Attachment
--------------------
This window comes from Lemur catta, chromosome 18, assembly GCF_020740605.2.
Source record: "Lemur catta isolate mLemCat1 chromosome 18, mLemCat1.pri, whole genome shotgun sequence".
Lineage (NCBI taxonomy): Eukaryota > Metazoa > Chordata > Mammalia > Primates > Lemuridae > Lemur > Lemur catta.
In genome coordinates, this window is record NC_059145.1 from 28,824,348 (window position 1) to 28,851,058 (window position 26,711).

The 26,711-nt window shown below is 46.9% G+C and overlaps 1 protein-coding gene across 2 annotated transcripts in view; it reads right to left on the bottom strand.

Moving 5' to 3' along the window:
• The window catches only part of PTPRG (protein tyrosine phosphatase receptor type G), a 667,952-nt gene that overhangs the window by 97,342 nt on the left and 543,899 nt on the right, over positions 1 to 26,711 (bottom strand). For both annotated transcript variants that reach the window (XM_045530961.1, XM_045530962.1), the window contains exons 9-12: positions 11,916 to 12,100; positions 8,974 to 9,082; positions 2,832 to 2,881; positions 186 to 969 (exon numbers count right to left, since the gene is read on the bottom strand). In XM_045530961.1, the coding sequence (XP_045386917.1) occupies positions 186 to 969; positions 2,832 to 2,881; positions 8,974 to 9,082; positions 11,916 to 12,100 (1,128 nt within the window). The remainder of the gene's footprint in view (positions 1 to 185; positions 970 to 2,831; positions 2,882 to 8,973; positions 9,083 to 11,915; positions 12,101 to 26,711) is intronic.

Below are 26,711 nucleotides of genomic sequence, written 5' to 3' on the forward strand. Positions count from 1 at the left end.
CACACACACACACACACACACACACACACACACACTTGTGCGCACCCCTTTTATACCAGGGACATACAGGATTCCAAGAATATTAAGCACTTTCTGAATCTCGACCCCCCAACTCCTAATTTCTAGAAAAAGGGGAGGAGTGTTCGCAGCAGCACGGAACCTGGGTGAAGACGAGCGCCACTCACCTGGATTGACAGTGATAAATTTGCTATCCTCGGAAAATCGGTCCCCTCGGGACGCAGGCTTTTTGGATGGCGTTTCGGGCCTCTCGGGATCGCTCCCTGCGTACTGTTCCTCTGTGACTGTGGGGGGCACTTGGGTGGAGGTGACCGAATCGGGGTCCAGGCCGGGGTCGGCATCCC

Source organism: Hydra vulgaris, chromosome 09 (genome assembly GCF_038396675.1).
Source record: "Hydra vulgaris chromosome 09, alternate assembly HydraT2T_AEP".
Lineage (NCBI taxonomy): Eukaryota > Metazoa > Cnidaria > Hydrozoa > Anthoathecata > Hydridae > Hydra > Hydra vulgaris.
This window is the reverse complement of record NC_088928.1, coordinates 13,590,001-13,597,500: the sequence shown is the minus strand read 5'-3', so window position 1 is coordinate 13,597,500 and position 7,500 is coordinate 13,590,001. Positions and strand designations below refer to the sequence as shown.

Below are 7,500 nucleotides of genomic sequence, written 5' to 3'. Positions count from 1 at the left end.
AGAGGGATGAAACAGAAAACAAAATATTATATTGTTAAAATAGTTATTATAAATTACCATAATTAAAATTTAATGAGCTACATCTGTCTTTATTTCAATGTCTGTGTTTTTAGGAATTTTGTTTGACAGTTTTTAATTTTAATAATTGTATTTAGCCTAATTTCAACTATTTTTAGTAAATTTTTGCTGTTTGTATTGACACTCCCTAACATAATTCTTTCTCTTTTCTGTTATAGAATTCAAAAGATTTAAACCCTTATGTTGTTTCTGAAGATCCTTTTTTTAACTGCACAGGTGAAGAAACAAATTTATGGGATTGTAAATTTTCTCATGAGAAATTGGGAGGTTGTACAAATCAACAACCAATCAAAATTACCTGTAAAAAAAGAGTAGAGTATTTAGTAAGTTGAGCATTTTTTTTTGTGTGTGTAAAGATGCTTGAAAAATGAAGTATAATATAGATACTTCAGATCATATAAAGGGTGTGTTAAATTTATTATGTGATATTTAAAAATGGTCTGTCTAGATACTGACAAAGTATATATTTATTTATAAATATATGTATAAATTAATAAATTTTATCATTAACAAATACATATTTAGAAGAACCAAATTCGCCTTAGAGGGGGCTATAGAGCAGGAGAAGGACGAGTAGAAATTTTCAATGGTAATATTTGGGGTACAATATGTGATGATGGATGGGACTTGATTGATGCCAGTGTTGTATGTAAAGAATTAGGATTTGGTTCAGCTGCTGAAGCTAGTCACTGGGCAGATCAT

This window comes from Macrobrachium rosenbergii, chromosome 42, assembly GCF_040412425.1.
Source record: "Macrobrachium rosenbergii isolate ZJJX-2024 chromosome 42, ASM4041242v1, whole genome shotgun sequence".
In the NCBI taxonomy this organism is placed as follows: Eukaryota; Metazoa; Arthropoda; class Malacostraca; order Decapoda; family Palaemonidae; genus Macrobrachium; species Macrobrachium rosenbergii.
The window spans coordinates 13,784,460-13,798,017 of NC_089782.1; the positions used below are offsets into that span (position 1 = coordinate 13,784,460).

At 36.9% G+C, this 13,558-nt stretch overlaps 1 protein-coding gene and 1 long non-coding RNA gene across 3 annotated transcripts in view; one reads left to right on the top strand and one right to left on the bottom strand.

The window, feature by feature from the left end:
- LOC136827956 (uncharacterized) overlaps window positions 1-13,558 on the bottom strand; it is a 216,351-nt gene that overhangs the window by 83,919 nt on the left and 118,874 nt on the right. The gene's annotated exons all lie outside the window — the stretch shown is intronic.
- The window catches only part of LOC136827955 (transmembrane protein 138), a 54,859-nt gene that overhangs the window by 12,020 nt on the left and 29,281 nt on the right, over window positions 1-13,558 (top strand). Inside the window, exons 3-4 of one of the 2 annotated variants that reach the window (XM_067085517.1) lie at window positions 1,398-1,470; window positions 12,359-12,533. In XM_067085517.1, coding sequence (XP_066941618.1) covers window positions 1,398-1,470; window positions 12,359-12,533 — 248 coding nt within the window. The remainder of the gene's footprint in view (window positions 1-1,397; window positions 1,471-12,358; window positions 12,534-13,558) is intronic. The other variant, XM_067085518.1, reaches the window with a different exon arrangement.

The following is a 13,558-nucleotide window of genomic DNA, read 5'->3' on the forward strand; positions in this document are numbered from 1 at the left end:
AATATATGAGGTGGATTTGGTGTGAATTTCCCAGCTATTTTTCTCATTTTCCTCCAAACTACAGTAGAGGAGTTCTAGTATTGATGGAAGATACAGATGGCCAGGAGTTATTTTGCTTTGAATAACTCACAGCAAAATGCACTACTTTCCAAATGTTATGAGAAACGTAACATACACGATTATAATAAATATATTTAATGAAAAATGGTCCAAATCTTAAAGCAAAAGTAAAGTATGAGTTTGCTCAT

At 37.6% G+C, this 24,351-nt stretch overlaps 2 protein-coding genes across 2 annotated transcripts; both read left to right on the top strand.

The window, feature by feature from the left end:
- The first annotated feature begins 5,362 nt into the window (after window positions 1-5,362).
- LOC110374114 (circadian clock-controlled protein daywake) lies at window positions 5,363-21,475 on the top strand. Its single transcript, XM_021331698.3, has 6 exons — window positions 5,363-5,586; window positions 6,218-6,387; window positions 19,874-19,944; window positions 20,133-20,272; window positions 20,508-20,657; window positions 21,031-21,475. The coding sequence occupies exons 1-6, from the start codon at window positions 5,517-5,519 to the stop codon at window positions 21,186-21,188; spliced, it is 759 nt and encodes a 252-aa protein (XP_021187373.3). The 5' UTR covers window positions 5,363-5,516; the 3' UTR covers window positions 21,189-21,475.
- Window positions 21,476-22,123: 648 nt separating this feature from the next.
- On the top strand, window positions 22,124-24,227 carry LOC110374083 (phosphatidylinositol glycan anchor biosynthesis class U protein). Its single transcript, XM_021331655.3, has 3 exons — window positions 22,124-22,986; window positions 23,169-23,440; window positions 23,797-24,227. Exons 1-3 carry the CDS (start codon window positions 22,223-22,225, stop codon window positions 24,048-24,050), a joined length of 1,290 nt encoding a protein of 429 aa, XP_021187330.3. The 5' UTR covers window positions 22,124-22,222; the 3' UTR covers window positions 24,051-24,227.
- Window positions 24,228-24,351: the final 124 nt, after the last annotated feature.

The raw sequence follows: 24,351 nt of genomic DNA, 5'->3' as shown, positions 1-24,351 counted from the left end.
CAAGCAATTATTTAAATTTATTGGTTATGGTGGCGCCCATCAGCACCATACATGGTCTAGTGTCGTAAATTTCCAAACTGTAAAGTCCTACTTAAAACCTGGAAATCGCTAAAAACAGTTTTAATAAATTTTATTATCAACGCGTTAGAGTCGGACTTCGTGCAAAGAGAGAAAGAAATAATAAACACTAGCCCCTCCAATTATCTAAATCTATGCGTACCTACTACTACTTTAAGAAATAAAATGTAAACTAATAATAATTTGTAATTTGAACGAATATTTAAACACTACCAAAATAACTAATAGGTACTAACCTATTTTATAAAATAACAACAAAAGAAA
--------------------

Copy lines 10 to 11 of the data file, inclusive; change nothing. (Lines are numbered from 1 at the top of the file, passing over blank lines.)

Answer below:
Source organism: Hydra vulgaris, chromosome 09 (genome assembly GCF_038396675.1).
Source record: "Hydra vulgaris chromosome 09, alternate assembly HydraT2T_AEP".